First, we’ll start with the Income Statement on page 135 of the AR20. Revenues are straightforward, as we’ve discussed above. Cost of Sales and Administrative Expenses fall under the jurisdiction of OPEX, which we’ve also seen earlier. Other Expenses are mostly made up of Depreciation & Amortization of RM 115m.
Finance Costs are where things start to get tricky. Why does a company which carries no debt have such huge amounts of finance costs? The reason can be found in Note 8, where it is revealed that the bulk of finance costs relate to the unwinding of discount of provision for decommissioning costs of RM 25m (Note 32).
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This actually refers to the expected future costs of restoring the Anasuria and North Sabah fields to their original condition once the oil reserves have been depleted. Accounting standards require the company to provide for these decommissioning costs as they are estimable and probable. The way the decommissioning costs are accounted for is the same as an amortized loan, where the initial carrying value is recognized as a liability and the discount rate applied is reversed each year as an expense on the Income Statement. However, these expenses are largely non-cash in nature and do not necessitate a cash outflow every year (FY20: RM 69m).
Unwinding of discount on non-current other payables of RM 12m relate to contractual payments to the North Sabah sellers. We will discuss it later.
Taxation is another tricky subject, and is even more significant than Finance Costs at RM 161m. In gist, Hibiscus is subject to the 38% PITA (Petroleum Income Tax Act) under Malaysian jurisdiction, and the 30% Petroleum tax + 10% Supplementary tax under UK jurisdiction. Of the RM 161m, RM 41m of it relates to deferred tax which originates from the difference between tax treatment and accounting treatment on capitalized assets (accelerated depreciation vs straight-line depreciation). Nonetheless, what you should take away from this is that the tax expense is a tangible expense and material to breakeven analysis.
Fortunately, tax is a variable expense, and should not materially impact the cash flow of Hibiscus in today’s low oil price environment.
Note: Cash outflows for Tax Paid in FY20 was RM 97m, substantially below the RM 161m tax expense.
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Balance Sheet
The balance sheet of Hibiscus is unexciting; I’ll just bring your attention to those line items which need additional scrutiny. I’ll use the figures in the latest 2Q21 quarterly report (2Q21) and refer to the notes in AR20 for clarity.
We’ve already discussed Intangible Assets in the section above, so I won’t dwell on it again.
Moving on, the company has Equipment of RM 582m, largely relating to O&G assets (e.g. the Anasuria FPSO vessel and CAPEX incurred on production enhancement projects). Restricted cash and bank balances represent contractual obligations for decommissioning costs of the Anasuria Cluster, and are inaccessible for use in operations.
Inventories are relatively low, despite Hibiscus being an E&P company, so forex fluctuations on carrying value of inventories are relatively immaterial. Trade receivables largely relate to entitlements from Petronas and BP (both oil supermajors), and are hence quite safe from impairment. Other receivables, deposits and prepayments are significant as they relate to security deposits placed with sellers of the oil fields acquired; these should be ignored for cash flow purposes.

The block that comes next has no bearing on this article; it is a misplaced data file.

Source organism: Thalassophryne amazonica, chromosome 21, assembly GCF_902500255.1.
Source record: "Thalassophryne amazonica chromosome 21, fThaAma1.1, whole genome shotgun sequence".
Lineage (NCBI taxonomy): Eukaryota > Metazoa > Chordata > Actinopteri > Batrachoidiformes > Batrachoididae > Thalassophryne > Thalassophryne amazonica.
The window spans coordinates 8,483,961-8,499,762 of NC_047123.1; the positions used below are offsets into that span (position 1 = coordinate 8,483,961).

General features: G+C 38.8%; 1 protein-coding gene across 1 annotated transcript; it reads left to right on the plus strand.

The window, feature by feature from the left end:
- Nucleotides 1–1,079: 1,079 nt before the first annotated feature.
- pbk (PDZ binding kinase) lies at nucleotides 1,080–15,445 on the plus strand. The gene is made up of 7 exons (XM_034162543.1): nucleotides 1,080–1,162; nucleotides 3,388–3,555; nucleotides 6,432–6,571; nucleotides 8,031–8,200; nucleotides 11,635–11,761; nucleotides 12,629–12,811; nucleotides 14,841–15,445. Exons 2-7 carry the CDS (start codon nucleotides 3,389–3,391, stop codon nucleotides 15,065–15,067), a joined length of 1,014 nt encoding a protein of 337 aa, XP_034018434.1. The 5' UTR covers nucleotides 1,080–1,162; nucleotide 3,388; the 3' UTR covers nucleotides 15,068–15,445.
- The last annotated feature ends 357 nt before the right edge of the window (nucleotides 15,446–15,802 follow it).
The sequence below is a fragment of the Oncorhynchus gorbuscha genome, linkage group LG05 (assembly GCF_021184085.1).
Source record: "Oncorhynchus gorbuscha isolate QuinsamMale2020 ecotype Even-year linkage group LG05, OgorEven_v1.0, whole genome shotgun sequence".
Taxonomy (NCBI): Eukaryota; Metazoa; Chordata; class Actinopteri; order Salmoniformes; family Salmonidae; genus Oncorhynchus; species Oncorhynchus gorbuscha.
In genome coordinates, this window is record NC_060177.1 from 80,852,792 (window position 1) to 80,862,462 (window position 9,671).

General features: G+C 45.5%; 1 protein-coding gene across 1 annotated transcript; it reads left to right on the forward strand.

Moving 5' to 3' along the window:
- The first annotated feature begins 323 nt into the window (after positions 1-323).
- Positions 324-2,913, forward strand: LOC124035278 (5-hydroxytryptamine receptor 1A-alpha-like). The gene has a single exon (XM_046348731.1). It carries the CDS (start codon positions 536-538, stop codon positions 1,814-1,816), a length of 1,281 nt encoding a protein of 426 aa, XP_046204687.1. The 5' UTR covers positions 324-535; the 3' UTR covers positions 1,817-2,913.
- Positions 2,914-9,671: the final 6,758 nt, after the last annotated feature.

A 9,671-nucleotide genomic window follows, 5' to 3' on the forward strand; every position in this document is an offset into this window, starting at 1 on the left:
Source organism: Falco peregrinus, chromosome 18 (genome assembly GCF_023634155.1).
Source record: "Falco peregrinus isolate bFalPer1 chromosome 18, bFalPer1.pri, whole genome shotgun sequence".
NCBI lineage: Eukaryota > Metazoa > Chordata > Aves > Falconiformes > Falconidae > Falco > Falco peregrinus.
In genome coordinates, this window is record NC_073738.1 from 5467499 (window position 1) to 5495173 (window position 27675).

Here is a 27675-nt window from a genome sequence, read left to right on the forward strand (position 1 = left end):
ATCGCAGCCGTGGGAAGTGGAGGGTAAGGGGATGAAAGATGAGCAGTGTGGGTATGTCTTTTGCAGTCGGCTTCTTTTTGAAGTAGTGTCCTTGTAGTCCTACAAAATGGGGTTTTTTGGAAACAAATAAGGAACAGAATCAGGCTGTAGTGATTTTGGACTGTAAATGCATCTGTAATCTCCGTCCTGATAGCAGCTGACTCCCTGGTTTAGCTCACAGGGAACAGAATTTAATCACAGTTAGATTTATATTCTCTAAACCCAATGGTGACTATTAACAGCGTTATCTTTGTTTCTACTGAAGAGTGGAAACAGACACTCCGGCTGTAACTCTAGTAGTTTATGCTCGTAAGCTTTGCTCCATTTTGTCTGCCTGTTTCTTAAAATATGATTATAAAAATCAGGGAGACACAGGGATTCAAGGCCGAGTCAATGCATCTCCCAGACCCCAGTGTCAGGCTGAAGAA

Note: Total cash and bank balances do not include approximately RM 105 m proceeds from the North Sabah December 2019 offtake (which was received in January 2020)
Cash and bank balances of RM 90m do not include RM 105m of proceeds from offtake received in 3Q21 (Jan 2020). Hence, the actual cash and bank balances as of 2Q21 approximate RM 200m.
Liabilities are a little more interesting. First, I’ll draw your attention to the significant Deferred tax liabilities of RM 457m. These largely relate to the amortization of CAPEX (i.e. Equipment and capitalized E&E expenses), which is given an accelerated depreciation treatment for tax purposes.
The way this works is that the government gives Hibiscus a favorable tax treatment on capital expenditures incurred via an accelerated depreciation schedule, so that the taxable income is less than usual. However, this leads to the taxable depreciation being utilized quicker than accounting depreciation, hence the tax payable merely deferred to a later period – when the tax depreciation runs out but accounting depreciation remains. Given the capital intensive nature of the business, it is understandable why Deferred tax liabilities are so large.
We’ve discussed Provision for decommissioning costs under the Finance Costs section earlier. They are also quite significant at RM 266m.
Notably, the Other Payables and Accruals are a hefty RM 431m. What do they relate to? Basically, they are contractual obligations to the sellers of the oil fields which are only payable upon oil prices reaching certain thresholds. Hence, while they are current in nature, they will only become payable when oil prices recover to previous highs, and are hence not an immediate cash outflow concern given today’s low oil prices.
Cash Flow Statement
There is nothing in the cash flow statement which warrants concern.
Notably, the company generated OCF of approximately RM 500m in FY20 and RM 116m in 2Q21. It further incurred RM 330m and RM 234m of CAPEX in FY20 and 2Q21 respectively, largely owing to production enhancement projects to increase the production rate of the Anasuria and North Sabah fields, which according to management estimates are accretive to ROI.